As the band navigated through soul, funk, rock, jazz, and hip hop, the audience was always eager to follow. They sang along to the vocalizations that she invited them to sing. They danced in their seats. They raised their hands and moved them to the beat. Yet when Woods sang, her timbre always hovering over the music behind her, the audience listened. Those who knew the songs mouthed the words; others looked at her attentively, like they would a lecturer, or better yet, a poet. And Woods, without needing to sing louder, made herself heard.

The mood kept growing until “BASQUIAT,” arguably the climax of both the concert and the album. The fast-paced bassline and cymbals, performed just as they sound on the record, accentuated the slow burn of the song to Woods’ words: “I’m a stovetop, baby, I smile in your face, but the oven’s on high.” As she sang the call-and-response section of the song, “Are you mad? Yes, I’m mad. What make you mad?” the beat developed a sense of urgency, slowly building up and becoming harder to contain. Then, to the words “you can’t police my joy,” the band reached the boiling point, exploding into a reggae-like shuffle where everyone, both onstage and in the audience, let go and swayed to the beat. Woods’ smile as she embraced the new, slower groove, was contagious. The musicians breathed a sigh of relief. The poet gave her audience access to her joy, but only when she decided to do so.

The concert was mostly made up of “LEGACY! LEGACY!,” but the setlist included two songs from Woods’ previous album, “HEAVN,” from 2017. In the middle of performing her newest release, she asked the audience “can we play something from HEAVN?” prompting cheers before starting to sing “Stellar.” In many concerts, the audience usually listens politely to the new material, but is really there for the classics. In this case, having an artist ask for “permission” to play some of her older material shows the kind of audience she attracts: people who are not only there to groove to her music, but to truly listen to what she has to say.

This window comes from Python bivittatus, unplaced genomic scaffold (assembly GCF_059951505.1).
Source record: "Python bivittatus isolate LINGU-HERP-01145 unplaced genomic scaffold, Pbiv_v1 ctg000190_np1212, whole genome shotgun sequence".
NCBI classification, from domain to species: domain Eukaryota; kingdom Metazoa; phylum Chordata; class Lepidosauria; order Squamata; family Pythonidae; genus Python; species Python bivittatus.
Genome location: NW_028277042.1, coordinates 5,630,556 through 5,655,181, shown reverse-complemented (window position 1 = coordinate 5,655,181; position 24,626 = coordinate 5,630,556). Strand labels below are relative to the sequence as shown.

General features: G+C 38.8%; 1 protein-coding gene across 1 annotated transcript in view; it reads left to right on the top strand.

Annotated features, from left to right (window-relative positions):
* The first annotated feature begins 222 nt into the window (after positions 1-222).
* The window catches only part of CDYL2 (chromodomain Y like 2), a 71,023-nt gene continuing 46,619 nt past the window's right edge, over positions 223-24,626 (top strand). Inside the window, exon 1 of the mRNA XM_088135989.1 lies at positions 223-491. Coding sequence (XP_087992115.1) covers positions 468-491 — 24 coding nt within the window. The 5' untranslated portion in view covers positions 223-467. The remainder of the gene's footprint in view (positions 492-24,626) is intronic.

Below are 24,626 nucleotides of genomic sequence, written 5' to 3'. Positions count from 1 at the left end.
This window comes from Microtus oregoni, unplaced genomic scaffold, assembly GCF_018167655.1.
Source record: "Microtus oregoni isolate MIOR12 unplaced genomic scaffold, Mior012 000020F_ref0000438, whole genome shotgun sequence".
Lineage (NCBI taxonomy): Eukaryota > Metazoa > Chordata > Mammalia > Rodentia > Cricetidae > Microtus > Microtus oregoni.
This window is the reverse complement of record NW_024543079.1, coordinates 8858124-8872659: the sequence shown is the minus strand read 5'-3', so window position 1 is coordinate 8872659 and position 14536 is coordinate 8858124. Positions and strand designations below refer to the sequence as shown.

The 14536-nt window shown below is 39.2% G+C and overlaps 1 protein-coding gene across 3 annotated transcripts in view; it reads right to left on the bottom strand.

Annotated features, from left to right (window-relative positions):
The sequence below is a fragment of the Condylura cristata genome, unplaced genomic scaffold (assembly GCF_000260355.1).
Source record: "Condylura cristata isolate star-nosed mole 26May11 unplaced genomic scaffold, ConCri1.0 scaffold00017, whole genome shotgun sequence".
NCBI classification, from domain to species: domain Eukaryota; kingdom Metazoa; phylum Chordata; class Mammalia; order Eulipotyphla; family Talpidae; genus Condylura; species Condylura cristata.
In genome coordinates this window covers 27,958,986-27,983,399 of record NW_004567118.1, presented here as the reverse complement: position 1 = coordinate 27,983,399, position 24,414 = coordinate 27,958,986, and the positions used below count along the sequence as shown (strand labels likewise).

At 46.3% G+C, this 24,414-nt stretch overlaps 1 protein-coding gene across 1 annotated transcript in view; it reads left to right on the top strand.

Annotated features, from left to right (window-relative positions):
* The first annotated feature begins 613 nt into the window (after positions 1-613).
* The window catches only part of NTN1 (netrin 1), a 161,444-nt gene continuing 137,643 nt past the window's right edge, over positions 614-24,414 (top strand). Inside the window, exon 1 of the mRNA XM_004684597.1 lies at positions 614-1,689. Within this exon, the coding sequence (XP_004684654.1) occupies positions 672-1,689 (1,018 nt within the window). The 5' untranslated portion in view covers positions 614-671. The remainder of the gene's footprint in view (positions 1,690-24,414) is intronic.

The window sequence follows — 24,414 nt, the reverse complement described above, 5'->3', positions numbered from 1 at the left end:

The second song from HEAVN came at the very end of the concert, when Woods requested an applause to all the black women in the audience, before playing “Blk Girl Soldier.” The cheer extended to the black women onstage, of course, not only Woods but also her musical director, keyboardist Aminata Burton, also known as AMI. Besides rocking out with elaborate solos and playing in all manner of styles from blues to Latin tumbao, it is worth celebrating a black woman, and the only woman playing an instrument onstage, in a position of artistic authority.

Woods is in a unique position in her musical career. “LEGACY! LEGACY!” has received rave reviews from The New York Times, Rolling Stone, and Pitchfork. Greg Kot, Chicago Tribune critic and co-host of WBEZ’s Sound Opinions, gave Woods’ album the number 1 spot in his list of Top 10 Albums of 2019 so far. She is, of course, a well-known presence in Chicago beyond her music, as a published poet and Associate Artistic Director of Young Chicago Authors. Now she is gaining international popularity for her music, but she remains an approachable figure. On her Facebook page, fans ask her to perform in South Africa, Argentina, Australia, while her grandmother writes, in all caps, “I LOVE THIS YOUNG LADY!! SHE KEEPS GOING PLACES.” Likewise, her audience understands and appreciates her as such. They applaud her like a rockstar. She smiles back like an old friend.